"The wreck lies on a sandbar 30-32 meters deep. The highest part is 7-8 meters from the surface, he said pointing to the top of the stern, stuck in the sand. There is already a lot to see here, so avoid getting away on the exploded part of the wreck. We quickly get lost among laminaria. " It recalls the main difficulty of this dive: swell and currents, very strong at this place.
10 am We embark
Two big Zodiacs are waiting for us. The wreck, there are those "Who have already done it" and the others ... Marc, a club instructor, remembers his " first time " on theAmoco : "I felt a pretty oppressive feeling. I do not know if it's because of the tragic story of this ship, or because I was not very good that day ... Maybe a little bit of both. What is certain is that it's really not a dive like the others. The atmosphere is unique, a little magic. " No visible anguish, in any case, in those who have never "done". Dreamy glances, rather, turned towards the horizon.
"This tanker, says Christophe who holds the helm, he did a lot of harm to the region twenty-five years ago. Today, it has become a mythical wreck, a destination that attracts scuba diving enthusiasts. Finally, there is at least that positive in this story. " About fifteen minutes after leaving Saint-Pabu, we are on the site.
10:30 am We dive!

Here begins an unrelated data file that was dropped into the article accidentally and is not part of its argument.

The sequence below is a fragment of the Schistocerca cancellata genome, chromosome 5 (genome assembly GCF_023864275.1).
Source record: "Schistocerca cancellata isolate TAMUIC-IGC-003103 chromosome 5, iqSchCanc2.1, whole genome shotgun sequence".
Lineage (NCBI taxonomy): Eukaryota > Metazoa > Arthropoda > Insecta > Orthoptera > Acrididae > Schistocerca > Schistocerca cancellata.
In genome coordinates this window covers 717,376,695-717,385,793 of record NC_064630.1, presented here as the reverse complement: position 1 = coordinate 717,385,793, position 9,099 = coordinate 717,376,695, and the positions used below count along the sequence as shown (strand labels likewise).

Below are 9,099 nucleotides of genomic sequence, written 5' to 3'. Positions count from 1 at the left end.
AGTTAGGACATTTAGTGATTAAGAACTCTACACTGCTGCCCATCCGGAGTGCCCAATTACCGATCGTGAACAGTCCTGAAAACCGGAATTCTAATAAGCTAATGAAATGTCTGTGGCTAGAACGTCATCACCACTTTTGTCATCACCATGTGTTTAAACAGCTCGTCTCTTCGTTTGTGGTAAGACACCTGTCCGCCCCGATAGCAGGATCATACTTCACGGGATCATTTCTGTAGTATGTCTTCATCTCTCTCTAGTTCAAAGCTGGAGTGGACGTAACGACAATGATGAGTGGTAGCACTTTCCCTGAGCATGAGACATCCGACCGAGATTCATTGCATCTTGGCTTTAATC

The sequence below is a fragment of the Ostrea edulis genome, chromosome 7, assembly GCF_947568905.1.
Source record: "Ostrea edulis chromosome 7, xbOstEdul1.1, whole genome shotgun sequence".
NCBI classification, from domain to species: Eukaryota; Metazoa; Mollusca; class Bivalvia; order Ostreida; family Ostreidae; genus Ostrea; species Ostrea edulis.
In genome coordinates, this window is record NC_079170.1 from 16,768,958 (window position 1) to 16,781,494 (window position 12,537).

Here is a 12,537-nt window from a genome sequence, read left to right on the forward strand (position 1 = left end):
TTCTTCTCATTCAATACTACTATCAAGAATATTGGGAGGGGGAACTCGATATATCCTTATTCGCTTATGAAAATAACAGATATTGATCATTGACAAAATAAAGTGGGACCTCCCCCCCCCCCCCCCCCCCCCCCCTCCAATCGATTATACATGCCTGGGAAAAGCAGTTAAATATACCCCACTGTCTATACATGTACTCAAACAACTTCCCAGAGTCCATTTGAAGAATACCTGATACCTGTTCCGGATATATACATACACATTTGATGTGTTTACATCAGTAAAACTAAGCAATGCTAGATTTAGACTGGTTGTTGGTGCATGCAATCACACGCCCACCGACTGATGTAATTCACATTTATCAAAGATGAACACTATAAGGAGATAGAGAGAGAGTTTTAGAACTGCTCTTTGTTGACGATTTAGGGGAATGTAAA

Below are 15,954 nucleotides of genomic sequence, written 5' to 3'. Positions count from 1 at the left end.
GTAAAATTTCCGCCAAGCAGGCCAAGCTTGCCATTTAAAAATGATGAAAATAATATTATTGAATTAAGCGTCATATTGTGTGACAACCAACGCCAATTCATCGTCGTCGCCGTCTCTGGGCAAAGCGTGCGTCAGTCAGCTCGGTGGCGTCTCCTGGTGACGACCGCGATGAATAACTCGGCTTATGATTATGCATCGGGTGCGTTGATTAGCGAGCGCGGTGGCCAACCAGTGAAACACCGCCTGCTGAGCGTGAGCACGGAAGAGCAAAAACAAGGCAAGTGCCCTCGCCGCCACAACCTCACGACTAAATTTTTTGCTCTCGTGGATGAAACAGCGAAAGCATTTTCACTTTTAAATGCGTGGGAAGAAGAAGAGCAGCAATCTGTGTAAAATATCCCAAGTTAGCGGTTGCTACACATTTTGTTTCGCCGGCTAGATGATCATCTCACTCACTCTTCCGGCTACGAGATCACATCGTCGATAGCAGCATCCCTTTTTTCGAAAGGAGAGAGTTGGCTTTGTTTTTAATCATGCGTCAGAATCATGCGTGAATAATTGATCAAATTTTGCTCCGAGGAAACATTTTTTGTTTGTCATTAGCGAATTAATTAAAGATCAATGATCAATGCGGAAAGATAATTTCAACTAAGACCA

Everyone has finished equipping: fins, lead belt, stabilizing vest and bottle, balaclava, mask, regulator in mouth. Hey! Rear rocker for launching. "Go to the mooring, we'll go down the end. "
You have to palm, hard, there is power. The most impatient are already putting their head in the water, to try to see something. Not easy. The divers sink, one behind the other, holding a hand to the mooring. Underwater, the swell subsides.
10:35 am Arrival on the wreck
A few meters below, in the green fog of the water, emerges a dark, gigantic mass, at the top of which roll laminaria, those long brown algae resembling ribbons. We are on the back deck. The hull forms at this place a vertiginous drop. The bubbles of the first divers, descended below to see the saffron buried in the sand, go up along this wall of rust, dress him with quicksilver pearls. Fairy show.
Annette, the instructor, beckons us to follow her, on the bridge side: in front of a huge cylinder, where we still see coiled cables, corroded by the sea water, she makes a crank gesture. A winch! We continue the descent, recognizing on the way a piece of rail, bollards (bollards) ... Strange feeling to be in a fantastic film, to float over a ghost ship.